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Ratings, Merger Force Exit of NBC Universal and CNN Execs | ASHARQ AL-AWSAT English Archive 2005 -2017
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NEW YORK (Reuters) – Two of the media industry’s highest profile executives said on Friday they would leave NBC Universal and CNN, victims of a ratings war and chaotic shifts in the business.

NBC Universal Chief Executive Jeff Zucker will step down once Comcast Corp takes control of the company, expected by the end of this year.

CNN’s U.S. network chief, Jonathan Klein, left the pioneering cable network on Friday.

Zucker had rocketed up the corporate ladder but recently encountered several high-profile setbacks, including unsuccessfully moving Jay Leno to prime-time and then having to move him back to late night.

The announcement of his departure came about an hour after Time Warner Inc’s CNN said Klein had been replaced.

Both Zucker and Klein had been under a harsh spotlight for months as their networks lost viewers in the increasingly vicious battle to win prime-time evening slots.

These management shake-ups follow the resignation earlier this month of ABC News President David Westin after 13 years.

Zucker, 45, said in an interview with Reuters that he wished he had been able to fix the NBC broadcast network, which has had steep ratings declines and few genuine hits in the last four years.

“I came to grips with the right time for me to move on and at the same time Comcast said to me they wanted me to move on, so we kind of got to the same place,” Zucker said.

“My biggest regret is that we haven’t had more success in turning round NBC Entertainment,” he said. “Other than that, I feel very confident about what we’ve done with the company.”

Zucker said he would leave the job once Comcast had completed its deal to take control of NBC Universal from current owner General Electric Co. The deal is expected to close by the end of 2010.

Many media watchers had anticipated that Zucker, who became chief executive at NBC Universal in 2007, would leave NBC after the Comcast deal was announced in December.

Steve Burke, Comcast’s chief operating officer, is overseeing preparations for integrating NBC Universal, and analysts have he could end up running the business once the deal closes.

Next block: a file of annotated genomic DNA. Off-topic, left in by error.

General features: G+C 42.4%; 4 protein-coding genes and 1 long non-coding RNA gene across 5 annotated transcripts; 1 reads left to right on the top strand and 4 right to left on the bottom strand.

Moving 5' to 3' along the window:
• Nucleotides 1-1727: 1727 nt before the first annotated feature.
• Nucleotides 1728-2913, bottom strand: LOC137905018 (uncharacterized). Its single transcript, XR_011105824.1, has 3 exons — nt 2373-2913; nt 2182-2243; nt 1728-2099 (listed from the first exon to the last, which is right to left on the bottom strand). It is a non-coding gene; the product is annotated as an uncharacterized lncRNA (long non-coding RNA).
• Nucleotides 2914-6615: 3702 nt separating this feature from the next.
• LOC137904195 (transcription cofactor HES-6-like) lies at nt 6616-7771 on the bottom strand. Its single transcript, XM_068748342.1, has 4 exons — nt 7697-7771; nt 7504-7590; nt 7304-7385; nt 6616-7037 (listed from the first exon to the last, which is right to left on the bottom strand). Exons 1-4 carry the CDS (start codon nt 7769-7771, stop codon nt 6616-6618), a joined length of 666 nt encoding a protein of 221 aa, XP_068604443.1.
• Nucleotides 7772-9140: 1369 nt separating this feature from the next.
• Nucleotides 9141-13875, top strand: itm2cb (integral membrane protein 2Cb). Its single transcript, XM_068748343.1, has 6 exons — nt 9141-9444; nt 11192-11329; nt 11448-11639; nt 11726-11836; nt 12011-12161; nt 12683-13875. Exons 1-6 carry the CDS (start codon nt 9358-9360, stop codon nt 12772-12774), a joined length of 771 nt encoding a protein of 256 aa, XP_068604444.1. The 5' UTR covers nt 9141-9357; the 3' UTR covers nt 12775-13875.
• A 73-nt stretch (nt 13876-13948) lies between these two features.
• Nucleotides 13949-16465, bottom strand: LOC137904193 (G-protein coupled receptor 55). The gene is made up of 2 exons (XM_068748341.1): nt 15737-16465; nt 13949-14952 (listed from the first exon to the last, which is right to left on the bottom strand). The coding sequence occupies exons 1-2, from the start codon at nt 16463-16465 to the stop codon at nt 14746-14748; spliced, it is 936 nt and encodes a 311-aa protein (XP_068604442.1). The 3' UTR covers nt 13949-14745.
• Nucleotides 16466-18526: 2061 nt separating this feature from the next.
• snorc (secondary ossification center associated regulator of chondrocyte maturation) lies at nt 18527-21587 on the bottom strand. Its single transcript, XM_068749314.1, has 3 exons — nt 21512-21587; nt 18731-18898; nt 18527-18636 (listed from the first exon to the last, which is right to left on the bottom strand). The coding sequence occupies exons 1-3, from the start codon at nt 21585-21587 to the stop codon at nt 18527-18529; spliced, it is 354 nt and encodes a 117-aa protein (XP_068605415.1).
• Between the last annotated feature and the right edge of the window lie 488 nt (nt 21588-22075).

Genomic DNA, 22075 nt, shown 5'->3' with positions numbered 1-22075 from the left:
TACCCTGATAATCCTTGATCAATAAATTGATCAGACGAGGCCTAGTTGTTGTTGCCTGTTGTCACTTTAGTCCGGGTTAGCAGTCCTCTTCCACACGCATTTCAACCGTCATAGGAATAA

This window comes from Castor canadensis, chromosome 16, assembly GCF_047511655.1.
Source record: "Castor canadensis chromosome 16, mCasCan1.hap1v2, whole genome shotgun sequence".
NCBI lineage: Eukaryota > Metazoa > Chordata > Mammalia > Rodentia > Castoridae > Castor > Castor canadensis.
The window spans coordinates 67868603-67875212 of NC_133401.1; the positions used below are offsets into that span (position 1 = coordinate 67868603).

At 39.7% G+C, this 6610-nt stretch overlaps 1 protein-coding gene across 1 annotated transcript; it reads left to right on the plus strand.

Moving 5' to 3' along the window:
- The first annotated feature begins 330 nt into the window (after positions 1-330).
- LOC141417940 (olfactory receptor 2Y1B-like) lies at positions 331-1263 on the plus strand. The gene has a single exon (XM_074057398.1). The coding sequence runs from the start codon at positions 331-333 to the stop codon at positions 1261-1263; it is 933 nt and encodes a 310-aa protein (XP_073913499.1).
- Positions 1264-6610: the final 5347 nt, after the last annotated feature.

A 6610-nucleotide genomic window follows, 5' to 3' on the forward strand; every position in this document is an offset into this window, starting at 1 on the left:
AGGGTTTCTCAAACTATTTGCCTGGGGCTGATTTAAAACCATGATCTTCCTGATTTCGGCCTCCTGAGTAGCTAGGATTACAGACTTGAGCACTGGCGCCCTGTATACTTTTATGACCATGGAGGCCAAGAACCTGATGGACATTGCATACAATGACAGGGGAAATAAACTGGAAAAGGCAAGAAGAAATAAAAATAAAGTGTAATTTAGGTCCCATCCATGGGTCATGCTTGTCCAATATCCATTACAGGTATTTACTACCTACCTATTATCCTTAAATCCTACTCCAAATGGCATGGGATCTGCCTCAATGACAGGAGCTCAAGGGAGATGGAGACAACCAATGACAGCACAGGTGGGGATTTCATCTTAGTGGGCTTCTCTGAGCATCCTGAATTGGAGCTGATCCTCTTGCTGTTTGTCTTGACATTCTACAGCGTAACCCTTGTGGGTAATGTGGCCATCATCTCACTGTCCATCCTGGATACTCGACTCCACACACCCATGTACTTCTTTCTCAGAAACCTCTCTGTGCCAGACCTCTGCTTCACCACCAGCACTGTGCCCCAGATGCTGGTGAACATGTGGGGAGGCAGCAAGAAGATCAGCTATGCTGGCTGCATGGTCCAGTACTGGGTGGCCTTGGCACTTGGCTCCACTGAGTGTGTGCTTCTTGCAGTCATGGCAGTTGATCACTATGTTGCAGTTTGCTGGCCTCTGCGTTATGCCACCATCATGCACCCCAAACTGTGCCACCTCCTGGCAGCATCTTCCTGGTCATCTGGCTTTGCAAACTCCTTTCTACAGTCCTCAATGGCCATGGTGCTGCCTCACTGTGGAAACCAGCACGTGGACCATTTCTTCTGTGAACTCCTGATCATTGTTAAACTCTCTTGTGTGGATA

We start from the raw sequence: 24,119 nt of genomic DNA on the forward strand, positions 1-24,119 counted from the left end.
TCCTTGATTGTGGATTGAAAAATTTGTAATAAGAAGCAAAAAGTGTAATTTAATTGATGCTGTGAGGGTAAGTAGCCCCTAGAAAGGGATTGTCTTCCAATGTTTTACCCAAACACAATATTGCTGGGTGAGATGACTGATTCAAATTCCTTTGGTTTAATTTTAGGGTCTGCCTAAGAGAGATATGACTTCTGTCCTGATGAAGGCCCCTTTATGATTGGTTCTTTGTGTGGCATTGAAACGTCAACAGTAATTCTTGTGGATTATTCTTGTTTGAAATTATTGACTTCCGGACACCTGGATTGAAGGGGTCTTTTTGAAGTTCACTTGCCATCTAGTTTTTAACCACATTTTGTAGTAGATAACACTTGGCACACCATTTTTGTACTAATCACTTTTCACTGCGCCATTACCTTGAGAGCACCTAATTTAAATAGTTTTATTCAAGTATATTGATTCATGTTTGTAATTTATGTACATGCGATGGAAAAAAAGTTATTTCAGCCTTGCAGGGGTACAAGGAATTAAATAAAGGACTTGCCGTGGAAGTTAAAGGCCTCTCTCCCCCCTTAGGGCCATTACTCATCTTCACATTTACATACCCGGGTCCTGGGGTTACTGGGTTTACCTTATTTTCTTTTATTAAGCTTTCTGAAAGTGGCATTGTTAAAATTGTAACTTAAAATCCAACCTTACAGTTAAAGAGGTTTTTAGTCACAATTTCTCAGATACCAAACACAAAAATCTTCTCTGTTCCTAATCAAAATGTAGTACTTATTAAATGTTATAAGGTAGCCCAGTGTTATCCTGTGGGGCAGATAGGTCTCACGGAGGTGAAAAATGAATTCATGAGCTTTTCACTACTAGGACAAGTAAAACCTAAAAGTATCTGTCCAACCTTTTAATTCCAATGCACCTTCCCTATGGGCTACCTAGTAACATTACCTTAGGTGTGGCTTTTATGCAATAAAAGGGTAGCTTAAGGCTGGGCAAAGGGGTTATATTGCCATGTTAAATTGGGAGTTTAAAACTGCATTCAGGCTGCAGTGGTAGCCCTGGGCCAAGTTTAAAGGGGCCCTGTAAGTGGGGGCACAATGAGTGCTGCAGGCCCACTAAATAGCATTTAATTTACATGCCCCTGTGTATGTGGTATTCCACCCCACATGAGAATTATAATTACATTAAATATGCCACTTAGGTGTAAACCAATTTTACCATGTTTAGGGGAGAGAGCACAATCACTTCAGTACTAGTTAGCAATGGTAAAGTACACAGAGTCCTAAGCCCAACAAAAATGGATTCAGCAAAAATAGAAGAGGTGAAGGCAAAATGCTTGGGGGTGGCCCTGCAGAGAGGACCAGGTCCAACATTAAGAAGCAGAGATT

Other media executives who could be candidates for senior jobs at NBC Universal include former News Corp Chief Operating Officer Peter Chernin and Tom Freston, one-time boss at Viacom Inc.


Zucker had no shortage of success at NBC Universal. He joined the company straight out of college in 1986, and worked his way through the ranks until taking over as chief executive in 2007.

He is credited with building up NBC Universal’s strong cable networks, which now account for roughly 60 percent of NBC Universal’s revenue. The company also owns a movie studio and theme parks.

In recent years, however, he has found himself at the center of controversies like his handling of NBC’s signature late-night program, “The Tonight Show.” Comedian Conan O’Brien took over the show from Jay Leno last year as part of a long-planned succession. But O’Brien quit after the network asked for Leno to return as a lead-in.

Industry watchers also questioned Zucker’s decision to make Ben Silverman head of NBC Entertainment in 2007, which was soon followed by ratings declines. Silverman left in 2009.


Klein, who spent six years as president of CNN US, was pushed out amid a restructuring of CNN’s prime-time program lineup.

“I feel disappointed and wistful about leaving a lot of people I really like,” Klein told Reuters in an interview. “CNN was pursuing a structural change that didn’t leave room for me.”

Klein said he was surprised by the timing of his departure because CNN is about to roll out new prime-time shows with presenters he brought to the network, including British journalist Piers Morgan, former New York Governor Eliot Spitzer and columnist Kathleen Parker.

“I would have thought the reckoning would come after the shows had launched, and we could tell something about the quality and the performance,” he said.

Klein has been criticized at CNN, which has been badly trailing News Corp’s Fox News. In the prime-time evening slot, which is largely seen as the ‘face’ of any cable network, CNN has dropped to fourth place on some nights behind Fox News, MSNBC and CNN’s sister network HLN.

Ken Jautz, a longtime CNN executive who most recently oversaw the HLN network, will replace him.